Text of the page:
3 doctors weighed in:

What are the dangers of hip replacement? I've had several elderly relatives pass away from complications after hip replacement. What are the dangers of hip replacement in the elderly?

3 doctors weighed in
Dr. John Michalski
Orthopedic Surgery

In brief: Hip replacement

Risks include infection, bleed, react to anesthesia, possible nerve damage, foot drop, blood clots, death, decreased function, increased pain, possible further surgery, periprosthetic fracture/dislocation, revision, leg length inequality.

In brief: Hip replacement

Risks include infection, bleed, react to anesthesia, possible nerve damage, foot drop, blood clots, death, decreased function, increased pain, possible further surgery, periprosthetic fracture/dislocation, revision, leg length inequality.
Dr. John Michalski
Dr. John Michalski
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Dr. Marc Dehart
Orthopedic Surgery

In brief: Hip surgery dangers

The main complications of hip surgery are: scar, pain, bleeding blood clots in leg which can rarely go to lungs and be fatal (usually prevented with clot prophylaxis with early activity and blood thinners) ~3% dislocation (ball pops out of socket) ~1% infection rate - which can be higher in the obese and diabetic patients nerve an blood vessel injury are rarer 100% wear all hips will wear.

In brief: Hip surgery dangers

The main complications of hip surgery are: scar, pain, bleeding blood clots in leg which can rarely go to lungs and be fatal (usually prevented with clot prophylaxis with early activity and blood thinners) ~3% dislocation (ball pops out of socket) ~1% infection rate - which can be higher in the obese and diabetic patients nerve an blood vessel injury are rarer 100% wear all hips will wear.
Dr. Marc Dehart
Dr. Marc Dehart
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Dr. Geoffrey Rutledge
Internal Medicine

In brief: This

This is an excellent question.
As with any surgery, when the skin is cut there are risks of bleeding, pain and infection. Infection can occur in the first few weeks after surgery, or many months after. This can be a serious complication, and in almost all cases will require another surgery open and clean the wound and joint, at the least. Infections that continue beyond 3 months or so may require that the hardware be removed from the hip in order to eradicate the infection, with a revision surgery being done in the future once it is certain the infection is gone. Pulmonary embolus, or a blood clot that travels to the lung, happens in about 5% of cases. Anesthesia itself has risks as well. Although rare, people can have heart attacks or strokes during anesthesia. Since the elderly are more likely than the young to have heart problems and other medical problems, they are more likely to suffer these complications as well. Being in bed after surgery for a few days also carries risks. We know that not moving around and getting out of bed can lead to pneumonia, blood clots in the legs, and bed sores. If a foley is placed during surgery, this can cause a urinary tract infection. The key to reducing the risk of complications in the elderly is to get them up and moving out of bed as soon as possible. This often mean the first morning after surgery, if possible.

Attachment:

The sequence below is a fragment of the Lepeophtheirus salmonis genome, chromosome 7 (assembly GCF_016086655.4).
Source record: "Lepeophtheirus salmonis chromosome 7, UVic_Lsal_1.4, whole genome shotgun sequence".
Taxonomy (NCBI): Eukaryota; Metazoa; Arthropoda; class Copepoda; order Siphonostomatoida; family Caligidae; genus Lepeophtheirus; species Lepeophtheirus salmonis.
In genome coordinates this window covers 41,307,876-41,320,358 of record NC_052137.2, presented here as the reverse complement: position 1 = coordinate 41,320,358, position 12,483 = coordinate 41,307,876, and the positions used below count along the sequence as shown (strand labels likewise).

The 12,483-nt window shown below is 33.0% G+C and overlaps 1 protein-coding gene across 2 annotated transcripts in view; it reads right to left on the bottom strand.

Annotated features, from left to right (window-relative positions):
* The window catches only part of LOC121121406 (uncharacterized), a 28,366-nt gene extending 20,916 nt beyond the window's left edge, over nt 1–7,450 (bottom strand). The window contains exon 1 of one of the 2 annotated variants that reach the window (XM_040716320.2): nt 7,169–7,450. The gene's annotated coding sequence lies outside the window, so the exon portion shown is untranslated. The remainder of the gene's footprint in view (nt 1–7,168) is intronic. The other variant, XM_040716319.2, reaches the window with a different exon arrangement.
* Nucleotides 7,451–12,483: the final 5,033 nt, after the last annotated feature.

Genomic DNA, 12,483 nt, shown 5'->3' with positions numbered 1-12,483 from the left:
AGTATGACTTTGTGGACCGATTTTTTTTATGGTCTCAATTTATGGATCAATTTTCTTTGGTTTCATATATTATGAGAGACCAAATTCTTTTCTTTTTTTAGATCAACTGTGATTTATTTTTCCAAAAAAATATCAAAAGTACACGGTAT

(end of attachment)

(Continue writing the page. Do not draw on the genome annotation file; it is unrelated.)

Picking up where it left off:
In brief: This

This is an excellent question.
As with any surgery, when the skin is cut there are risks of bleeding, pain and infection. Infection can occur in the first few weeks after surgery, or many months after. This can be a serious complication, and in almost all cases will require another surgery open and clean the wound and joint, at the least. Infections that continue beyond 3 months or so may require that the hardware be removed from the hip in order to eradicate the infection, with a revision surgery being done in the future once it is certain the infection is gone. Pulmonary embolus, or a blood clot that travels to the lung, happens in about 5% of cases. Anesthesia itself has risks as well. Although rare, people can have heart attacks or strokes during anesthesia. Since the elderly are more likely than the young to have heart problems and other medical problems, they are more likely to suffer these complications as well. Being in bed after surgery for a few days also carries risks. We know that not moving around and getting out of bed can lead to pneumonia, blood clots in the legs, and bed sores. If a foley is placed during surgery, this can cause a urinary tract infection. The key to reducing the risk of complications in the elderly is to get them up and moving out of bed as soon as possible. This often mean the first morning after surgery, if possible.
Dr. Geoffrey Rutledge
Dr. Geoffrey Rutledge
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